Mark 1:14-20
Trusting and Transformed
 by Rev. Paul Scalia
Reprinted with permission of "The Arlington Herald"

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Mark wrote to explain Christ
to the new Gentile converts.

After John had been arrested, Jesus came to Galilee proclaiming the gospel of God: "This is the time of fulfillment.  The kingdom of God is at hand.  Repent, and believe in the gospel."

As he passed by the Sea of Galilee, he saw Simon and his brother Andrew casting their nets into the sea; they were fishermen.  Jesus said to them, "Come after me, and I will make you fishers of men."  Then they abandoned their nets and followed him.  He walked along a little farther and saw James, the son of Zebedee, and his brother John.  They too were in a boat mending their nets.  Then he called them.  So they left their father Zebedee in the boat along with the hired men and followed him.

Come after me, and I will make you fishers of men” (Mk 1:17). By these simple words Our Lord calls the apostles Peter and Andrew, James and John. Obviously, the words have a unique meaning for them and likewise a particular meaning for all priests. They apply also in a broader way to everyone. The experience of the apostles is in a sense normative for all in the apostolic church. Christ's call of them sets the pattern for how He calls us now.

First there is the centrality of Jesus. His call of the apostles has two parts: a summons ("Come after me") and a promise ("I will make you ..."). Jesus is precisely at the center of the phrases: "me ... I." He is the One to follow. He is the One Who transforms. He does not call us to an idea or a theory. He does not invite us to a hypothesis. He calls us to Himself and to His transforming power.

Thus the response to the call is a response to Jesus Himself, to His beauty and goodness. He is not just a man but the perfect man. Certainly He had no sin, but neither did He have any foibles, quirks or off-putting habits. His noble and good character was literally attractive — drawing people to Him. So attractive, in fact, that these fishermen — hard-working, practical-minded men — left everything behind and followed Him to they knew not where. This brings us to another element of the call.

Trust. "Come after me," Jesus says to the apostles. And nothing more. No indication about the route, destination or purpose. Soon they will witness exorcisms and dramatic healings. They will become embroiled in controversy with their religious leaders. They will go up to Jerusalem and see Him hailed one day, crucified another. They will see Him risen from the dead and will preach His Gospel to the ends of the earth. But now, that is hidden from their eyes. All they see is the man before them, and that is enough. "Come after me," He says. It is not knowledge of what will happen that prompts the apostles to follow. It is trust in Him.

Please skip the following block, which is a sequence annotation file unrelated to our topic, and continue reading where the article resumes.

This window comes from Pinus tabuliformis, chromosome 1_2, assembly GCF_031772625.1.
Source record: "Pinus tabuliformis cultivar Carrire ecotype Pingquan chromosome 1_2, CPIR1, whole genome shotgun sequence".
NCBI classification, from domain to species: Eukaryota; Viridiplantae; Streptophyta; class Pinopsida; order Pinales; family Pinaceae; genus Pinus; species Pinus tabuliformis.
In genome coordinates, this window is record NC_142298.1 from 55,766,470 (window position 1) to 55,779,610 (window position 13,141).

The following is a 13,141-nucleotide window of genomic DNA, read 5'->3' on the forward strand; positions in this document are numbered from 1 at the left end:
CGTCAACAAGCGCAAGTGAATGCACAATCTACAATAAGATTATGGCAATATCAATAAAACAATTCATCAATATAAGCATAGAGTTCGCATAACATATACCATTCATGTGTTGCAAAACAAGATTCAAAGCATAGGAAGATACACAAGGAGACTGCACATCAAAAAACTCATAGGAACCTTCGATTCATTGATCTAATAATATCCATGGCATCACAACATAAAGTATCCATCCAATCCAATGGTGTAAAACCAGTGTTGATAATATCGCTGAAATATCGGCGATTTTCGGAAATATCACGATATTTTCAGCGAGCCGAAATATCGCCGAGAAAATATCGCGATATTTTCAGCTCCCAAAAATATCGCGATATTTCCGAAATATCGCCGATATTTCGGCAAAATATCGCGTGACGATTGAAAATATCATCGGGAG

God does not show us the plan from beginning to end. He does not give us the itinerary in advance. He asks us to trust. We want to know everything ahead of time, to see every last detail before we set out. "Where are we going? What should I bring? What will I do? Will I be happy?" But the apostles show the proper response. The itinerary did not matter as much as the Companion. The destination did not matter as long as He was with them on the journey. And that journey was more profoundly interior than external. This brings us to the final point.

Transformation. Our Lord promises nothing to the apostles except what He will do to them: "I will make you fishers of men." He does not promise wealth or fame or pleasure. He does not even guarantee success in their work. He promises only to make them more than they are. And He was faithful to that promise, making these simple fishermen the foundation of His church.

God calls us in order to transform us. Yes, He calls us to certain tasks. But external success in accomplishing a task is not as important as allowing His grace to work within us. If God has called us to a particular work or state in life, it is not so that we will simply do the work (after all, He could do it better Himself) but so that we will be transformed — sanctified — in our labor for Him.

It is by way of trust in Jesus Christ that we are transformed. The transformation comes by way of the following. We think (and insist) that He will transform us in order to follow Him. But it works the other way. He calls us — like the apostles, imperfect and unprepared — to trust in Him personally. He will do the rest, transforming us according to our trust.

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